Researching and re-submitting denied claims is a time-consuming and frustrating process. It’s critical to have a claim denial management strategy in place to quickly identify, resolve, recover, and prevent denied claims. The longer you wait to resubmit denied claims, the higher the odds are you won’t recover the maximum amount from the insurance payer. Or worse...you won’t get paid at all!
How can you keep the claim denial rate below 5% and boost unhealthy cash flow? Let’s look at common claim denial management struggles, and how proactive solutions can improve your bottom line.
What is a Denied Claim?
Medical claim rejections and denials are often used interchangeably—however, there is a distinct difference. Before we get into a claim denial management strategy, first it’s good to remember the basics of what a claim denial means to your eye care practice.
A rejected claim contains one or more errors and fails to meet specific formatting, optometry billing and coding criteria, and data requirements.
Because a rejected claim has never been processed by a clearinghouse, insurance payer, or the Centers for Medicare & Medicaid Services (CMS), the claim is not considered received, and it did not make it through the adjudication system. Once you correct the errors you can resubmit the claim.
A denied claim is lost or delayed revenue to your practice. The claim has been received and processed by the insurance or third-party payer, but it has been deemed as unpayable for services received from a healthcare provider.
Payers will send you an Explanation of Benefits (EOB) or Electronic Remittance Advance (ERA) that explains why the claim was denied. Before you resubmit the corrected claim, you must determine why the claim was denied and correct the errors.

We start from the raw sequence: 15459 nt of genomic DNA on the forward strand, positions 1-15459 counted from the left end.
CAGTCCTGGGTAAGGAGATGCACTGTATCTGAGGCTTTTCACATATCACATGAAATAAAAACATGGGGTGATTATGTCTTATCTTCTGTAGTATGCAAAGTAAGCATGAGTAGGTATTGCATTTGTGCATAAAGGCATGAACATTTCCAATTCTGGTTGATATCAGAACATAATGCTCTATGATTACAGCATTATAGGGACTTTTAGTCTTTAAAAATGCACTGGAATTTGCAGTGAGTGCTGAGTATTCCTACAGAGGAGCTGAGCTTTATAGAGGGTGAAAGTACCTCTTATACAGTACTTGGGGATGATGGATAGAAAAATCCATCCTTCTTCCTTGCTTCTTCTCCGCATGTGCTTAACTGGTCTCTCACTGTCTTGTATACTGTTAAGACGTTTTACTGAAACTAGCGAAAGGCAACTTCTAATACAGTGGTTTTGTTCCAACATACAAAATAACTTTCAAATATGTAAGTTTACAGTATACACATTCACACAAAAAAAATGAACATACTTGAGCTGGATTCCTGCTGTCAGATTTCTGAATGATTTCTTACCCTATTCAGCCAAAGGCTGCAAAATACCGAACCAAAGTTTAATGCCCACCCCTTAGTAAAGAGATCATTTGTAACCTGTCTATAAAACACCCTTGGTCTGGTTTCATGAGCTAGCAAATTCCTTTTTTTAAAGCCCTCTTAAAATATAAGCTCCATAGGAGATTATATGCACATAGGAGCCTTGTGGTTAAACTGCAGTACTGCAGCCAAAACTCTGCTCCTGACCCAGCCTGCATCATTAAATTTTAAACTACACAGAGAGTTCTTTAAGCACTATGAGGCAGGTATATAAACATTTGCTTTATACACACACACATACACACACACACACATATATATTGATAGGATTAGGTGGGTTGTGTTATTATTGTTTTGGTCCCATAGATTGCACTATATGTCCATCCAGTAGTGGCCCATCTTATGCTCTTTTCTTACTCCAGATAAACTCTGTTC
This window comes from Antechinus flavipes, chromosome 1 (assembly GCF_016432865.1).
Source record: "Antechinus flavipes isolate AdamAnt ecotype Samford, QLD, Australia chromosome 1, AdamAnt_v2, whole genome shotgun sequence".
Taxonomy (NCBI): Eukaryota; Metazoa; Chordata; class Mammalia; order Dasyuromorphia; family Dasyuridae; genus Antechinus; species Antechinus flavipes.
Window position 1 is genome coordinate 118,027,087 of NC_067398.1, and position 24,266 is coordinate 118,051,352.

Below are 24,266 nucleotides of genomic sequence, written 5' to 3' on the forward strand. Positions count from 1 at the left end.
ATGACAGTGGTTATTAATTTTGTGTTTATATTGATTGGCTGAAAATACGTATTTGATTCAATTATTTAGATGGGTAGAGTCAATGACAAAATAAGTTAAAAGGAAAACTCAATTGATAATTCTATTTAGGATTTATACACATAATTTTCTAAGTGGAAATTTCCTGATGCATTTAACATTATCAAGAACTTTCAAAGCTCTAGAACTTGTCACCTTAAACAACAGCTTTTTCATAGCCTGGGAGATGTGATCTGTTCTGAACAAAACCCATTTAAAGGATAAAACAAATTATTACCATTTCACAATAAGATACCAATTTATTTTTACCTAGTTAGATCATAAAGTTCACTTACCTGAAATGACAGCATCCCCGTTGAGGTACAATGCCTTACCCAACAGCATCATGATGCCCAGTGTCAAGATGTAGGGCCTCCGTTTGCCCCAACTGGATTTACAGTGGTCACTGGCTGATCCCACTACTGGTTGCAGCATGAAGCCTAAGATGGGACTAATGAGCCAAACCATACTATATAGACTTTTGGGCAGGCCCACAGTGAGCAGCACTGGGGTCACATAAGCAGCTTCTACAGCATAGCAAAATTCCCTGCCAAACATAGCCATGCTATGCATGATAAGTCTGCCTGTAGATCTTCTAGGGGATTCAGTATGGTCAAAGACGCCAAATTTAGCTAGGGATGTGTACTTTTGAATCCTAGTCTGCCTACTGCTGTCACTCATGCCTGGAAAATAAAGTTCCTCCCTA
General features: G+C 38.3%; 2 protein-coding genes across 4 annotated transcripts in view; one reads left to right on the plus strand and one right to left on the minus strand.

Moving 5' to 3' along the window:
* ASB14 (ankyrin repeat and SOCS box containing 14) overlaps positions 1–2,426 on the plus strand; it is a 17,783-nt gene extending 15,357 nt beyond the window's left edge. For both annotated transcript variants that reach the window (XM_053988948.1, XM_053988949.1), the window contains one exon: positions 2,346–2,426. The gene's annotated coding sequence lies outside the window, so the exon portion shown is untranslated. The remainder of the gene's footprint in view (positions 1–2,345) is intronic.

“Fast Pay Health is skilled in identifying and correcting problems and putting systems in place to prevent future errors.” – Julie Honda, OD (Kailua-Kona, HI)
Common Struggles with Claim Denial Management
You and your staff can spend hours each week analyzing unpaid claims and EOBs to determine the necessary steps to correct and reprocess denied claims. It can take anywhere from five minutes to one hour, or more, to research the reason and solution for the claim denial.
Once the insurance payer denies the claims, most set time limits on resubmitting a claim. If a patient has secondary insurance, you can run into timely filing denials.
“We had many claims we had to write off because they were too old and couldn’t be rebilled. Our medical receipts are so much higher now that we outsource our revenue cycle management, so it’s worth every penny.” – Joanne Gronquist, OD (Santa Barbara, CA)
According to the Medical Group Management Association (MGMA), the average cost of reworking a rejected or denied claim is $25. And 50-65% of denials are never reworked due to lack of time or knowledge on how to resolve the claim.
AAPC provides a free denied claims calculator to show what those reworks are costing you using the $25 MGMA average cost. Use this handy online tool to “calculate your potential cost from denied claims” and “estimate your income potential from re-worked claims.”
11 Claim Denial Management Solutions to Implement Today
Claim denials fall into three categories: administrative, clinical, and policy. A majority of denied claims are administrative errors and once corrected you can resubmit them to the insurance payer. Denied claims with a clinical reason may require you to submit an appeal letter: always send this by certified or registered mail.
One of the first steps in managing denied claims is to identify the reason for the denial and determine what steps you need to take to appeal the claim. Create a comprehensive workflow that can track your claims as they enter and leave your system.
The key takeaway is don’t delay—begin working on resolving the issue(s) immediately and review, correct, and resubmit denials within the week.
Let’s review some common reasons for claim denials, along with solutions to help you improve your process and your bottom line.
1. A duplicate claim was submitted for the same service or procedure.